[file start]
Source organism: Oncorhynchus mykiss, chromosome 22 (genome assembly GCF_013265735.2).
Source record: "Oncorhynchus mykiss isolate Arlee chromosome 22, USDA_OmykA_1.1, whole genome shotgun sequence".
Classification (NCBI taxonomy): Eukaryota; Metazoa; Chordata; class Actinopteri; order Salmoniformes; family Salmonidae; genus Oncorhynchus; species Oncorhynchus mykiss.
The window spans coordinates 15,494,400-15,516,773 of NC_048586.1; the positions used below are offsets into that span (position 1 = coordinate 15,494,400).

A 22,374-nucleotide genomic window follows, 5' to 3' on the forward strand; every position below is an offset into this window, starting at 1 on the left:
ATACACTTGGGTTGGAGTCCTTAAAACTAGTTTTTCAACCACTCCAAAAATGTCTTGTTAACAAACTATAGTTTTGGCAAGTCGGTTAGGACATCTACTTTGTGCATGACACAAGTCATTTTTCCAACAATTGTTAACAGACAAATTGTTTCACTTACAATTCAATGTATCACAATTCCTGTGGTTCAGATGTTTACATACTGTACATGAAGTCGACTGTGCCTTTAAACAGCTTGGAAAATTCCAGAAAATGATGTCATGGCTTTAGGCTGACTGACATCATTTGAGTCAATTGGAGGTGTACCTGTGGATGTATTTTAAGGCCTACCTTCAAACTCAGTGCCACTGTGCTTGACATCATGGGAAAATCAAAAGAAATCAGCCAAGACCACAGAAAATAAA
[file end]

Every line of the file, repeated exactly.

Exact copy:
Source organism: Oncorhynchus mykiss, chromosome 22 (genome assembly GCF_013265735.2).
Source record: "Oncorhynchus mykiss isolate Arlee chromosome 22, USDA_OmykA_1.1, whole genome shotgun sequence".
Classification (NCBI taxonomy): Eukaryota; Metazoa; Chordata; class Actinopteri; order Salmoniformes; family Salmonidae; genus Oncorhynchus; species Oncorhynchus mykiss.
The window spans coordinates 15,494,400-15,516,773 of NC_048586.1; the positions used below are offsets into that span (position 1 = coordinate 15,494,400).

A 22,374-nucleotide genomic window follows, 5' to 3' on the forward strand; every position below is an offset into this window, starting at 1 on the left:
ATACACTTGGGTTGGAGTCCTTAAAACTAGTTTTTCAACCACTCCAAAAATGTCTTGTTAACAAACTATAGTTTTGGCAAGTCGGTTAGGACATCTACTTTGTGCATGACACAAGTCATTTTTCCAACAATTGTTAACAGACAAATTGTTTCACTTACAATTCAATGTATCACAATTCCTGTGGTTCAGATGTTTACATACTGTACATGAAGTCGACTGTGCCTTTAAACAGCTTGGAAAATTCCAGAAAATGATGTCATGGCTTTAGGCTGACTGACATCATTTGAGTCAATTGGAGGTGTACCTGTGGATGTATTTTAAGGCCTACCTTCAAACTCAGTGCCACTGTGCTTGACATCATGGGAAAATCAAAAGAAATCAGCCAAGACCACAGAAAATAAA